Day Five

From the japan Collection

After the weather finally let up from the downpour the day before, we decided we would make this day our day to head over to Osaka. Luckily for us, we were able to take the high speed Thunderbird train to Osaka station. During this trip, we were actually ticket checked! (We hadn't yet had our tickets checked until we took the Thunderbird.) Luckily our JR Passes allowed us on this one.

When we arrived in Osaka Station, we were not prepared for how huge it was. It is essentially a 16 story building with shops and two floors dedicated to restaurants. We chose a tonkatsu place on the 16th floor and ate a set meal of pork tonkatsu!

Pokemon Center Osaka

Okay, I'll be honest. One of the biggest reasons I wanted to visit Japan is so I could visit as many Pokemon Centers as I could, especially after the one in New York closed down. Part of the thirteenth floor was setup to sell only Pokemon merchandise. It was pretty crazy just to see how much there was. Also we got our first taste of Japanese arcades here. There were all sorts of Pokemon games to be played and people were using a BANA PASSPORT card so they could track their progress and come back later and keep playing. After buying some merchandise (and picking up a shiny Ho-oh as a mystery gift) we headed back down to the subway station to hit our next stop.

Pokeball.
Pokeball.
The Pokeball was signed by the series creator.
The Pokeball was signed by the series creator.
So much merchandise.
So much merchandise.
A Pokken Tournament cabinet that I absolutely killed on.
A Pokken Tournament cabinet that I absolutely killed on.
Classic sprite pillows. I took home the one on the left.
Classic sprite pillows. I took home the one on the left.
Pokemon Center has a a different Pikachu duo every month.
Pokemon Center has a a different Pikachu duo every month.
Grabbing our mystery gift Shiny Ho-oh.
Grabbing our mystery gift Shiny Ho-oh.
Lines of gachapon machines, all Pokemon related.
Lines of gachapon machines, all Pokemon related.
All the plushies!!
All the plushies!!

The Osaka subway has a local line referred to as the 'Osaka Loop' and as its name implies it makes a loop around part of the city. Along the loop are other train lines that shoot out of the main loop to take people to the outside parts of the city. There was one that would clearly take us to our next destination, so we hopped on the loop and took it to Bentencho Station. Then we switched over to the Chuo Line and took it to Osakako Station where we go off and walked to our next attraction, the Osaka Aqauarium, Kaiyukan (海遊館).

Big ferris wheel.
Big ferris wheel.
I will see you later...
I will see you later...
Osaka Aquarium Kaiyukan 海遊館
Big mouth.
Big mouth.
Glub glub.
Glub glub.
Reid enjoying the massive Whale Shark.
Reid enjoying the massive Whale Shark.
One of my favourite shots: Three fish look at a dead fish...
One of my favourite shots: Three fish look at a dead fish...
Giant crabs.
Giant crabs.
Giant crab eating smaller crab.
Giant crab eating smaller crab.
Neat iceberg installation.
Neat iceberg installation.
Tempozan Giant Ferris Wheel 天保山観覧車

Osaka is also home to the Tempozan (天保山観覧車), a giant ferris wheel. We waited about 20 minutes for the special see-through carriage with glass flooring. We took a ride and got to see the entire skyline of Osaka and even its neighboring regions. Also the information in our carriage was kind enough to point out the waste disposal plant that we could see from the peak. Good to know where all of that stuff goes.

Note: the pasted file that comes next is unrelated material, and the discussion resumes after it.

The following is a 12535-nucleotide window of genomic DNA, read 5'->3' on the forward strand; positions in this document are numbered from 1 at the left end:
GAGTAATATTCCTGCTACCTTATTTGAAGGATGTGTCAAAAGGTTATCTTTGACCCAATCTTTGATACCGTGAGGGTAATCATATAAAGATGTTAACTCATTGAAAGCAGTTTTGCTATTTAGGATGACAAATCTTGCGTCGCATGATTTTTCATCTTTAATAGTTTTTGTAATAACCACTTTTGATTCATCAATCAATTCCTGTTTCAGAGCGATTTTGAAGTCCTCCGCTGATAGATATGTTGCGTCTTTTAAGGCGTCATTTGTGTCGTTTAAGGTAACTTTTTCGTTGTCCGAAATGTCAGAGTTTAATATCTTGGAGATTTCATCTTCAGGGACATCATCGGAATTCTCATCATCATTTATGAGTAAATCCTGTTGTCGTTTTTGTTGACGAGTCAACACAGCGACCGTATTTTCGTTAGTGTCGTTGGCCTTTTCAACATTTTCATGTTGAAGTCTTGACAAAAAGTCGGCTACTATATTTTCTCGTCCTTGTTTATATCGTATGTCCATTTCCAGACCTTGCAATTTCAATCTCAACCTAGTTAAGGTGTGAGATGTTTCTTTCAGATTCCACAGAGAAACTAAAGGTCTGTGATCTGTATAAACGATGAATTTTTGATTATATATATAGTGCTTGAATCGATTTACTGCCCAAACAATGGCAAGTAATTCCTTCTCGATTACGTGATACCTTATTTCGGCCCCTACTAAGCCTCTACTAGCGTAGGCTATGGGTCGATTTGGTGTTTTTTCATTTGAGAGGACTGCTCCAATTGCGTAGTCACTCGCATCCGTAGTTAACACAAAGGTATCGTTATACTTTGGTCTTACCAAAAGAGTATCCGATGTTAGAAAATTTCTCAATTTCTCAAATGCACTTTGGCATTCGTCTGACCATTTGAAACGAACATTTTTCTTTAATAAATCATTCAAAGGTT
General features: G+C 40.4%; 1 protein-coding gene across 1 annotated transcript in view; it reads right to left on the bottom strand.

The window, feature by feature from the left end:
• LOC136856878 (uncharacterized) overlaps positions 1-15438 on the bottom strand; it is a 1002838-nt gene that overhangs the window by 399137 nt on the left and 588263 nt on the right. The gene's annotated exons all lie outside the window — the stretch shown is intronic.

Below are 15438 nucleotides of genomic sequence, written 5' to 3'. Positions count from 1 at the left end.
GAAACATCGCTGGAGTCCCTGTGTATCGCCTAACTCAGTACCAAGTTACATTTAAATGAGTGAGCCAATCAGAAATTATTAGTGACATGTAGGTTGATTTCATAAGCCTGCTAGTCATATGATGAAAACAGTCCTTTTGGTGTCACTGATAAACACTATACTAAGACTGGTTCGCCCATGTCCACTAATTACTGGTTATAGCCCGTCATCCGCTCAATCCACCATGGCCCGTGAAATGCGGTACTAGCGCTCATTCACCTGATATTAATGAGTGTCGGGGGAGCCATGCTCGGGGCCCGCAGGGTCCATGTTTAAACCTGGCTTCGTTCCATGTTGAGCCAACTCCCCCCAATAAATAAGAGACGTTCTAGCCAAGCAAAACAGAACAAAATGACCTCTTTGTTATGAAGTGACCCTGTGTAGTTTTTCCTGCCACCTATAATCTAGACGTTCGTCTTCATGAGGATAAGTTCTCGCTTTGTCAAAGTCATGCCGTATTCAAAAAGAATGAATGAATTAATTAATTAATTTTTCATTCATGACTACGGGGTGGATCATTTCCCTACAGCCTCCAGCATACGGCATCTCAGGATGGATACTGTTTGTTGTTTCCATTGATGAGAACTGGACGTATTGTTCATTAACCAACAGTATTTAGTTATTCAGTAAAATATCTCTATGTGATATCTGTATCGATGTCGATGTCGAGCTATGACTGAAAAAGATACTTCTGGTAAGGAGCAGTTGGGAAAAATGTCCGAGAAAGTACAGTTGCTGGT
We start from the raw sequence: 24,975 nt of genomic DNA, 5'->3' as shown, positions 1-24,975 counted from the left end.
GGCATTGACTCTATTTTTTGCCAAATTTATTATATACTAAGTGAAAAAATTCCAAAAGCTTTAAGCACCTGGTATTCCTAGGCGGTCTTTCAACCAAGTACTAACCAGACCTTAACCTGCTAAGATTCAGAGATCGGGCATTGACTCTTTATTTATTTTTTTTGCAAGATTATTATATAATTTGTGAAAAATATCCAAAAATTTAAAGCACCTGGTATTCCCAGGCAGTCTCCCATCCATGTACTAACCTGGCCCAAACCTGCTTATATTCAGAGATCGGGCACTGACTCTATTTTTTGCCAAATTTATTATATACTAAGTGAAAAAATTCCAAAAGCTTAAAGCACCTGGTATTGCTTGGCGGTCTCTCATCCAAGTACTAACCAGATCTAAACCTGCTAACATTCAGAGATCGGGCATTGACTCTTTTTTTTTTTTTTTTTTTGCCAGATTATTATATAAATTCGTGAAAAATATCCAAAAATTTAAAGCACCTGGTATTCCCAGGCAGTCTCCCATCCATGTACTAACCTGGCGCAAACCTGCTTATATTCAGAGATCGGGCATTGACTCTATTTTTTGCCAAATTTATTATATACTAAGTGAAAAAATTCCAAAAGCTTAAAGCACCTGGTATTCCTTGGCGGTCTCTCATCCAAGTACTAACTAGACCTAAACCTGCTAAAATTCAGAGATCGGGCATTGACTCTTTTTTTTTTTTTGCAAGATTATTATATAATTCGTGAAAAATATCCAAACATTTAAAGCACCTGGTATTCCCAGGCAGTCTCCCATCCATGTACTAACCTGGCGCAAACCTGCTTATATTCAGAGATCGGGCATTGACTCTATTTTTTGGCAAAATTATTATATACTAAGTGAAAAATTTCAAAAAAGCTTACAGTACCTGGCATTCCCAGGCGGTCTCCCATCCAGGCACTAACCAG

A typical carriage. We waited for the glass floor carriage.
A typical carriage. We waited for the glass floor carriage.
Glass floor.
Glass floor.
Hi Reid.
Hi Reid.
Skyline. The waste disposal is somewhere here...
Skyline. The waste disposal is somewhere here...
Selfie at the top!
Selfie at the top!
Maguroya Nakatsu Izakaya 芝田一丁目 まぐろや

With the ferris wheel behind us we got back on the subway and headed back into Osaka to hit up Maguroya Nakatsu (芝田一丁目 まぐろや). This was easily the best tuna I have had in my entire life. I'm pretty sure we ended up ordering 15 portions of these by the end of our dinner. It was heavenly. If you are in Osaka you must try this place out for the tuna sashimi.

The izakaya was pretty empty when we got there, but filled up fast once work was out for the day.
The izakaya was pretty empty when we got there, but filled up fast once work was out for the day.
Some of the best sashimi I have ever eaten in my life.
Some of the best sashimi I have ever eaten in my life.
Dotonbori 道頓堀

After dinner, we headed to Namba Station which was a quick 5 minute walk from Dotonbori (道頓堀). We checked out all the standard things, the Nipponbashi Bridge, the Glico man, the giant crab. But it felt like the most tourist-trap thing we had encountered on our trip. You walked down one of the streets and there were dozens of people trying to shove flyers into your hands to get them to eat at their restaurants. For the first time we saw tons of trash littering the street. We did manage to find a decent gyoza place, but I would say Dotonbori is not really worth visiting more than once.

The famous Dotonbori crab.
The famous Dotonbori crab.
Glico!
Glico!
The entrance to Dotonbori.
The entrance to Dotonbori.

After wandering around for about an hour we found the one good thing about Dotonbori. A takeout gyoza stand which had some absolutely delicious gyozas.

Giant gyoza statue outside.
Giant gyoza statue outside.
Gyoza!
Gyoza!
Nipponbashi 日本橋
One of my favourite shots of the trip.
One of my favourite shots of the trip.
Glico!
Glico!
Selfie time in front of the Glico sign!
Selfie time in front of the Glico sign!
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